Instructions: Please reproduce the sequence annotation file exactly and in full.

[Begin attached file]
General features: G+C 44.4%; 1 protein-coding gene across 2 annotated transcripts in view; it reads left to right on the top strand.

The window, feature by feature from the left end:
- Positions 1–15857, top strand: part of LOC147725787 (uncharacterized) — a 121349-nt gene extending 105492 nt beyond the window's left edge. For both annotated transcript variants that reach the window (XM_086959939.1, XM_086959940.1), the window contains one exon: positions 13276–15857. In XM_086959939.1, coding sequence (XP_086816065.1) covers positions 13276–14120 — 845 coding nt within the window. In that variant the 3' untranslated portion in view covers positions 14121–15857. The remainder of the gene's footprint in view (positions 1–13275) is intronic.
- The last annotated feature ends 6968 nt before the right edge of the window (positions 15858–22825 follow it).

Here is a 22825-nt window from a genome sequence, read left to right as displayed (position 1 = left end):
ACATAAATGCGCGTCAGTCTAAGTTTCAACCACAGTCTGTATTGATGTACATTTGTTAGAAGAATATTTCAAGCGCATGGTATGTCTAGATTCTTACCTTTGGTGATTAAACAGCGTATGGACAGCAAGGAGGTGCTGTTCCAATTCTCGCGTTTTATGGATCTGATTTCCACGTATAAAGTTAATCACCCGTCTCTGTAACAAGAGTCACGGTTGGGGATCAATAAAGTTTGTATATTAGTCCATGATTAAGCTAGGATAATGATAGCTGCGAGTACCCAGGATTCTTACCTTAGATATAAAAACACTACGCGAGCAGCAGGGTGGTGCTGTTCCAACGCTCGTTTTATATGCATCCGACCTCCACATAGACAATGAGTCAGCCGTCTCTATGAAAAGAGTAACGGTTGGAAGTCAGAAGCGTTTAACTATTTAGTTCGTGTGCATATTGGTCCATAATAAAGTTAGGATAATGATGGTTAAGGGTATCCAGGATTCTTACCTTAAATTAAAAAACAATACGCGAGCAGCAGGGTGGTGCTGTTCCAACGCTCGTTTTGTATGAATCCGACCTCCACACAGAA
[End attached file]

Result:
General features: G+C 44.4%; 1 protein-coding gene across 2 annotated transcripts in view; it reads left to right on the top strand.

The window, feature by feature from the left end:
- Positions 1–15857, top strand: part of LOC147725787 (uncharacterized) — a 121349-nt gene extending 105492 nt beyond the window's left edge. For both annotated transcript variants that reach the window (XM_086959939.1, XM_086959940.1), the window contains one exon: positions 13276–15857. In XM_086959939.1, coding sequence (XP_086816065.1) covers positions 13276–14120 — 845 coding nt within the window. In that variant the 3' untranslated portion in view covers positions 14121–15857. The remainder of the gene's footprint in view (positions 1–13275) is intronic.
- The last annotated feature ends 6968 nt before the right edge of the window (positions 15858–22825 follow it).

Here is a 22825-nt window from a genome sequence, read left to right as displayed (position 1 = left end):
ACATAAATGCGCGTCAGTCTAAGTTTCAACCACAGTCTGTATTGATGTACATTTGTTAGAAGAATATTTCAAGCGCATGGTATGTCTAGATTCTTACCTTTGGTGATTAAACAGCGTATGGACAGCAAGGAGGTGCTGTTCCAATTCTCGCGTTTTATGGATCTGATTTCCACGTATAAAGTTAATCACCCGTCTCTGTAACAAGAGTCACGGTTGGGGATCAATAAAGTTTGTATATTAGTCCATGATTAAGCTAGGATAATGATAGCTGCGAGTACCCAGGATTCTTACCTTAGATATAAAAACACTACGCGAGCAGCAGGGTGGTGCTGTTCCAACGCTCGTTTTATATGCATCCGACCTCCACATAGACAATGAGTCAGCCGTCTCTATGAAAAGAGTAACGGTTGGAAGTCAGAAGCGTTTAACTATTTAGTTCGTGTGCATATTGGTCCATAATAAAGTTAGGATAATGATGGTTAAGGGTATCCAGGATTCTTACCTTAAATTAAAAAACAATACGCGAGCAGCAGGGTGGTGCTGTTCCAACGCTCGTTTTGTATGAATCCGACCTCCACACAGAA